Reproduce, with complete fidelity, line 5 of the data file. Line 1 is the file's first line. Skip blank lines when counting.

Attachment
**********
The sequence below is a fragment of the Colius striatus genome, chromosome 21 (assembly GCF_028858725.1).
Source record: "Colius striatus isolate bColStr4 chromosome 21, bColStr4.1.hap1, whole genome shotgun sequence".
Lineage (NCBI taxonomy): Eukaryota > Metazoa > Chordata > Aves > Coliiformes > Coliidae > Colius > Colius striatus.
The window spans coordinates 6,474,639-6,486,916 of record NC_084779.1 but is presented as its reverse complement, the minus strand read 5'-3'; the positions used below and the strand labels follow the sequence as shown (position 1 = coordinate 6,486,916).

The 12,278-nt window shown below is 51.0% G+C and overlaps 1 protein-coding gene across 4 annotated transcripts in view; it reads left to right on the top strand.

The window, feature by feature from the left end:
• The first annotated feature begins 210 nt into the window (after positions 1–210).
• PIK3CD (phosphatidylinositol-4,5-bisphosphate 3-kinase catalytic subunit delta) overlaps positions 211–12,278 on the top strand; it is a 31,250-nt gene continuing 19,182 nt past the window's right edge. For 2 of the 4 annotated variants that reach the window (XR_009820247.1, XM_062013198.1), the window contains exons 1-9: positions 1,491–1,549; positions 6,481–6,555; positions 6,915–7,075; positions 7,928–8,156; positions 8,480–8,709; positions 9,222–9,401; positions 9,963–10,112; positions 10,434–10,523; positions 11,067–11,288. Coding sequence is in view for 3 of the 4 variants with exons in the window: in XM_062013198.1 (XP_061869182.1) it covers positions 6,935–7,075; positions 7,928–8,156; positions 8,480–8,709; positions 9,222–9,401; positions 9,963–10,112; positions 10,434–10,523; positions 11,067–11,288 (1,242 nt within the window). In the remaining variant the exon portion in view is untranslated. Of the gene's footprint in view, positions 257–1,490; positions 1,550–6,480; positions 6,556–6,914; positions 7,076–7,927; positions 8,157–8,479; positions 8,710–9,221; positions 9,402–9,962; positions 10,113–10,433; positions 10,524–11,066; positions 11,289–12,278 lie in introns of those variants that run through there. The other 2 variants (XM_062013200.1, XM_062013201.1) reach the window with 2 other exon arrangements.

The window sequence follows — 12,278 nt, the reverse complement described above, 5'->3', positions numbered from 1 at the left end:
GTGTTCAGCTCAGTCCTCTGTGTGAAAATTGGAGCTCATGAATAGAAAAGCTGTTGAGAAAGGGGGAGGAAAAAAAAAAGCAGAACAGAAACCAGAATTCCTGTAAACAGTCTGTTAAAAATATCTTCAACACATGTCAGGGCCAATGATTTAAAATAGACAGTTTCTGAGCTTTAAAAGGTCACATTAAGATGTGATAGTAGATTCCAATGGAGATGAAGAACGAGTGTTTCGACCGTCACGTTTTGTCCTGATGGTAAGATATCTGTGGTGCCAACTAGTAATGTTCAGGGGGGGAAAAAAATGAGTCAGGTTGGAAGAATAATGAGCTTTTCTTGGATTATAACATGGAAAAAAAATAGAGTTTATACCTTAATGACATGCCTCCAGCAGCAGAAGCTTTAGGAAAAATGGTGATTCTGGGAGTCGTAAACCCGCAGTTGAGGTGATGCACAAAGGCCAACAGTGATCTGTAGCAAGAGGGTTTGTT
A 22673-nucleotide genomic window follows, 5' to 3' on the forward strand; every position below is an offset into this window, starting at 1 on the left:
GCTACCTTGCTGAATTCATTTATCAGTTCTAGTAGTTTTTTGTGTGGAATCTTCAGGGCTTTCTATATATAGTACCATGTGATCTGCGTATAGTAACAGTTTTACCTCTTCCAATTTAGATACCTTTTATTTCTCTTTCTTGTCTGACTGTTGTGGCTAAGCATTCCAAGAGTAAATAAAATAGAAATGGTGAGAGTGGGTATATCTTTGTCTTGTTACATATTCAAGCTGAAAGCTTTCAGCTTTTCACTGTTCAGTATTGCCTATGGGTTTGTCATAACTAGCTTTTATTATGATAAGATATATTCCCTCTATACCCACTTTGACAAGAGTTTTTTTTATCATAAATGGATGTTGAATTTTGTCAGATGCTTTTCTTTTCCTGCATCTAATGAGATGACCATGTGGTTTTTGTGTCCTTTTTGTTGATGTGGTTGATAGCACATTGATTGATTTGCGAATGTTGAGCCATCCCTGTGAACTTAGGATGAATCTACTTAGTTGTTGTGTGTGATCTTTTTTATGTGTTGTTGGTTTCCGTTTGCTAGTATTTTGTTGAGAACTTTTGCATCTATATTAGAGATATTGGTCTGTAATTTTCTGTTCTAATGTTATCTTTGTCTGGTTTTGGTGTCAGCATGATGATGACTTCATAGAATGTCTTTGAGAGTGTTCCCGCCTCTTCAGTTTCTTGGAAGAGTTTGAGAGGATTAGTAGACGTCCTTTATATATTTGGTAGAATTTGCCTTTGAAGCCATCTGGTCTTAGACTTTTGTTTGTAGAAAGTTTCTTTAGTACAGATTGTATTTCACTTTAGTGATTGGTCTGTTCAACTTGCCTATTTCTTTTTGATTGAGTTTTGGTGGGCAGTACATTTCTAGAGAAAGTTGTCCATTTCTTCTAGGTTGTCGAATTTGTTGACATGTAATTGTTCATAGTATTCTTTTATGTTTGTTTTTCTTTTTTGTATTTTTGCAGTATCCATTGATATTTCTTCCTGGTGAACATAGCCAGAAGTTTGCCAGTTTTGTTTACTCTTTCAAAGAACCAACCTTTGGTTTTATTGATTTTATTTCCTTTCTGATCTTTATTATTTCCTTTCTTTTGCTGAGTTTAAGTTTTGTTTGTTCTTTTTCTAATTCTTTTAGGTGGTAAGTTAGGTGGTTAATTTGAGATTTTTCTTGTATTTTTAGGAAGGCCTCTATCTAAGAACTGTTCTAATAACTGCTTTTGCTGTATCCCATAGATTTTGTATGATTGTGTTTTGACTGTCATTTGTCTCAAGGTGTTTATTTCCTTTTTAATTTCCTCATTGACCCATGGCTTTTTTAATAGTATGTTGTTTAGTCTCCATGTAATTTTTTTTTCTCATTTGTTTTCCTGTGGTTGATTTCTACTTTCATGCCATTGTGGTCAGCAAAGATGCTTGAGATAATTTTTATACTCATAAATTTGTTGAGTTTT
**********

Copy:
The 12,278-nt window shown below is 51.0% G+C and overlaps 1 protein-coding gene across 4 annotated transcripts in view; it reads left to right on the top strand.